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News / Clark County News

From the Newsroom: Legacy trade group to disband

By Craig Brown, Columbian Editor
Published: December 16, 2023, 6:03am

One of the things I like about my job is that there are very few out-of-town business trips. While I enjoy vacation travel, I’m not one for conventions.

But it was sad to learn this week that what once was the largest trade group of U.S. news editors is disbanding. The News Leaders Association announced it is dissolving on or before June 30, 2024.

News Leaders has only been around since 2019. But its roots can be traced to two important journalism trade organizations of the 20th century: the American Society of Newspaper (later News) Editors and Associated Press Managing Editors. These groups were so influential that U.S. presidents regularly came to address them, hoping to win their editorial support. Their annual conventions filled some of the nation’s largest hotels and meeting halls.

I attended precisely one News Leaders convention in 2018 in Austin, Texas. There were maybe 125 of us, and, while it was worthwhile, I could already sense that this group’s heyday was past.

The reason, of course, is that the news business, particularly the newspaper business, remains in serious decline. The Medill School of Journalism at Northwestern University has already counted 130 U.S. newspaper closures this year, or an average of about 2.5 per week. By the end of next year, a third of all U.S. newspapers will have failed.

A lot of survivors are owned by large chains controlled by investors, who have cut newsroom staff to the point where many newspapers don’t have a local editor in charge. Even fewer have a travel and training budget.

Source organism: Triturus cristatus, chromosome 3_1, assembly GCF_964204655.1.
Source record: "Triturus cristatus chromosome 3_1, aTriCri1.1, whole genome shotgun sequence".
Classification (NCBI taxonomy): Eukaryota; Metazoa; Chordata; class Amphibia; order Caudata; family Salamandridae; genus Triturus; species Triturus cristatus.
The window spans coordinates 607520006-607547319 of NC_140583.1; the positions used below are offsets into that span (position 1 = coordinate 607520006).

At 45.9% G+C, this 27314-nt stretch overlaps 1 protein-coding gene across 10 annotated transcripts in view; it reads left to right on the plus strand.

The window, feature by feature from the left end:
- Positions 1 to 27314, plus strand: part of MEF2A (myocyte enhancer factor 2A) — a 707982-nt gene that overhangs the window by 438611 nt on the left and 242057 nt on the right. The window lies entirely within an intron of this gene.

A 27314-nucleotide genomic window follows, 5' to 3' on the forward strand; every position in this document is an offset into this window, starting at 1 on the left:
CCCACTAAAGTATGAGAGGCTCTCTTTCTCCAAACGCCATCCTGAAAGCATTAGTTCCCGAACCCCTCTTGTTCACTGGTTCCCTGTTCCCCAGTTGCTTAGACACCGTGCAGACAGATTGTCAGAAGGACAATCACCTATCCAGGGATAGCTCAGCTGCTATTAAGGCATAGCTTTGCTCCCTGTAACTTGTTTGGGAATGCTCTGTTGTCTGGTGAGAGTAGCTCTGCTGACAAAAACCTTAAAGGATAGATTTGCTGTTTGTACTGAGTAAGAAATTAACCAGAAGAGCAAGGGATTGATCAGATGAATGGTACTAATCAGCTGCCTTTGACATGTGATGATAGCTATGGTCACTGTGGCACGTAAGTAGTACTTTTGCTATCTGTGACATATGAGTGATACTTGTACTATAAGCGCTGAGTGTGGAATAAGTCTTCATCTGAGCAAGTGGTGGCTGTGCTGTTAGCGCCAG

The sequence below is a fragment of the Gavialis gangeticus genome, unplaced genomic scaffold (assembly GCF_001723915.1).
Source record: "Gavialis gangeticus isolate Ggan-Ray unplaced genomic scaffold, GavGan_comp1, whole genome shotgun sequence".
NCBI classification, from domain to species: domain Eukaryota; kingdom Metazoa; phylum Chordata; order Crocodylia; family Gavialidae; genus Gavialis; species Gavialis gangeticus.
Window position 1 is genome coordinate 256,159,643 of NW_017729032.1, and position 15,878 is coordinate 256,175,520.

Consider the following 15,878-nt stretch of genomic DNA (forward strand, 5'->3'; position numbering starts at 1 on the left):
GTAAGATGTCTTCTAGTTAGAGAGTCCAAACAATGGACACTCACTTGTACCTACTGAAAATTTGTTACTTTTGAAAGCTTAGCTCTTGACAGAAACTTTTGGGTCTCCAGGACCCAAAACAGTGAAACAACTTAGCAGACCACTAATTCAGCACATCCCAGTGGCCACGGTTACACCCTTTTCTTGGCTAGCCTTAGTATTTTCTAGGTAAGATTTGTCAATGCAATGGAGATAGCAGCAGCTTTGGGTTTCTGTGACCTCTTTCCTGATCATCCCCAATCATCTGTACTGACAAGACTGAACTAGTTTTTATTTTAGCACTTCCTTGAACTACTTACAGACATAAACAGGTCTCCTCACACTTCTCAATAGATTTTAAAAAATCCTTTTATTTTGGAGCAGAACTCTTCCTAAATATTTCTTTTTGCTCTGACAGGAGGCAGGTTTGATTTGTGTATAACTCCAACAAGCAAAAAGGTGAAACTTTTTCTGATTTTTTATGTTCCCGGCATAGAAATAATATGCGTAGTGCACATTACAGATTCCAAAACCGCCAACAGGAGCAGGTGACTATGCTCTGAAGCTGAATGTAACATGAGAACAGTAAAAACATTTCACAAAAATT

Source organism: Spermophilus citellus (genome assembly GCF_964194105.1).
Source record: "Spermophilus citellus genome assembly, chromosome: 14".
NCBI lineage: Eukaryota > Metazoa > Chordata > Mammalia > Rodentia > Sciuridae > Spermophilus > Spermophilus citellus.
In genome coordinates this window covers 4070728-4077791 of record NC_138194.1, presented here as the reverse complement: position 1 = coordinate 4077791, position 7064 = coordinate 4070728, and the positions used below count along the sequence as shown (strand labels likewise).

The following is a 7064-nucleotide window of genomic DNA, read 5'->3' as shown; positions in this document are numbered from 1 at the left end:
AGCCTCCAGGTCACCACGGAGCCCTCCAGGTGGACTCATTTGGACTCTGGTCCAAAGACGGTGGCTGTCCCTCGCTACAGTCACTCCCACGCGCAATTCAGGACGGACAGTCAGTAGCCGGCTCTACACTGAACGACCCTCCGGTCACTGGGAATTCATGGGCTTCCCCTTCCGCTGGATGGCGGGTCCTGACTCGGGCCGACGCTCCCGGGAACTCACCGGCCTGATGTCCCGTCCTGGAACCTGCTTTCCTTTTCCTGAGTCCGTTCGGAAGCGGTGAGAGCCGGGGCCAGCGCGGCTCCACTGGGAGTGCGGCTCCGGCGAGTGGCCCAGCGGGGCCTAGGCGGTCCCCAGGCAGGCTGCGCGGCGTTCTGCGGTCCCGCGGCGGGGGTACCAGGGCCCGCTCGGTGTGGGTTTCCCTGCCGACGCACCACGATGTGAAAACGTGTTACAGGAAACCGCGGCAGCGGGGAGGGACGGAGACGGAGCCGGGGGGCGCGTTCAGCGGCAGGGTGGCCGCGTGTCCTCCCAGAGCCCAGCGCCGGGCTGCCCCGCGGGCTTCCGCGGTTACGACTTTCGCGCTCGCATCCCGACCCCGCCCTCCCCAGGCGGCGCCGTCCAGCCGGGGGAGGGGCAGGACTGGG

Medill Local News Initiative Director Tim Franklin blames two things for the decline in U.S. newspapers. First, many independently owned newspapers have given up after years of struggling financially. Second, large chains are selling or closing papers to maintain profits as they face declining revenue and large debt burdens.

Although The Columbian’s news staff is about half of what it was at its peak, we consider ourselves to be fortunate. Thanks to the Campbell family ownership that wants to sustain the business into the future, we still employ about 30 people in our newsroom, including five reporters whose salaries are funded by charitable donations.

That’s likely more than double the staff we would have if we were part of a chain like Gannett. Gannett’s Register-Guard newspaper in Eugene, Ore., used to employ many more reporters, photographers and editors than The Columbian. This week I looked at the Register-Guard’s online staff directory. It listed eight employees, and only three of them were news reporters.

The News Leaders group will attempt to hand off its most important programs before it shuts down. The Joseph L. Brechner Freedom of Information Project at the University of Florida is now officially in charge of Sunshine Week, an annual event that spotlights the public’s right to know and challenges public officials who would seek to curtail that right.

The Poynter Institute, a nonprofit that is involved in journalism education, will coordinate and sponsor the News Leaders Association annual awards program.

A new champion is still needed for the News Leaders’ efforts toward diversifying journalism, including its annual newsroom diversity survey.

I realize this column has been all gloom and doom, so I want to close with my more optimistic personal take. I think there always will be a place for journalism and an appetite for local news. Enough people will pay for it, at least around here. So there will be roles for journalists to gather, verify and present curated information.

The future will look different, but the essential role and function of journalism must and will continue.

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